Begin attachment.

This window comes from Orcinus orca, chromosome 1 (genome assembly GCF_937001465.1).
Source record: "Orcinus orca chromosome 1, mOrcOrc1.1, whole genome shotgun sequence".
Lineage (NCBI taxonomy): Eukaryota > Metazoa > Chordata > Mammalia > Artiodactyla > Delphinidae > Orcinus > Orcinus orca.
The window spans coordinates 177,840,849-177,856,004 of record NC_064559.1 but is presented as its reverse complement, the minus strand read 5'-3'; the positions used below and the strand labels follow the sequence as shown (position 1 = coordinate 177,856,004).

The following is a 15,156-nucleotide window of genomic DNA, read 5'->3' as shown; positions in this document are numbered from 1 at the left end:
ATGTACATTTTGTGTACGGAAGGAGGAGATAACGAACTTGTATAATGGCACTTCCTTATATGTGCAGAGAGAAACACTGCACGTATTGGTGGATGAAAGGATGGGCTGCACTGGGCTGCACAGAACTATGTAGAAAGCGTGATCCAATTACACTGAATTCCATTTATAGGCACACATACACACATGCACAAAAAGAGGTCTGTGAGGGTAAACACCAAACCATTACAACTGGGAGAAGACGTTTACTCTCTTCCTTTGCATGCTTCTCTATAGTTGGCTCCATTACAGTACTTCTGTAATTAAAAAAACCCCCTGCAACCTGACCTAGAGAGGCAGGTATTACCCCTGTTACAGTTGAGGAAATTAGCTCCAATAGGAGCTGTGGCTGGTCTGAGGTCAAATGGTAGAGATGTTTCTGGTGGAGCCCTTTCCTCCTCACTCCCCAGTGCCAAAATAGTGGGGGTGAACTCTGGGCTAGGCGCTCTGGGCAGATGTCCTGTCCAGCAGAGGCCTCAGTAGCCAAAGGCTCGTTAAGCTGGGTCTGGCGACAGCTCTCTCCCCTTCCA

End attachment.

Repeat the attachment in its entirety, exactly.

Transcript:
This window comes from Orcinus orca, chromosome 1 (genome assembly GCF_937001465.1).
Source record: "Orcinus orca chromosome 1, mOrcOrc1.1, whole genome shotgun sequence".
Lineage (NCBI taxonomy): Eukaryota > Metazoa > Chordata > Mammalia > Artiodactyla > Delphinidae > Orcinus > Orcinus orca.
The window spans coordinates 177,840,849-177,856,004 of record NC_064559.1 but is presented as its reverse complement, the minus strand read 5'-3'; the positions used below and the strand labels follow the sequence as shown (position 1 = coordinate 177,856,004).

The following is a 15,156-nucleotide window of genomic DNA, read 5'->3' as shown; positions in this document are numbered from 1 at the left end:
ATGTACATTTTGTGTACGGAAGGAGGAGATAACGAACTTGTATAATGGCACTTCCTTATATGTGCAGAGAGAAACACTGCACGTATTGGTGGATGAAAGGATGGGCTGCACTGGGCTGCACAGAACTATGTAGAAAGCGTGATCCAATTACACTGAATTCCATTTATAGGCACACATACACACATGCACAAAAAGAGGTCTGTGAGGGTAAACACCAAACCATTACAACTGGGAGAAGACGTTTACTCTCTTCCTTTGCATGCTTCTCTATAGTTGGCTCCATTACAGTACTTCTGTAATTAAAAAAACCCCCTGCAACCTGACCTAGAGAGGCAGGTATTACCCCTGTTACAGTTGAGGAAATTAGCTCCAATAGGAGCTGTGGCTGGTCTGAGGTCAAATGGTAGAGATGTTTCTGGTGGAGCCCTTTCCTCCTCACTCCCCAGTGCCAAAATAGTGGGGGTGAACTCTGGGCTAGGCGCTCTGGGCAGATGTCCTGTCCAGCAGAGGCCTCAGTAGCCAAAGGCTCGTTAAGCTGGGTCTGGCGACAGCTCTCTCCCCTTCCA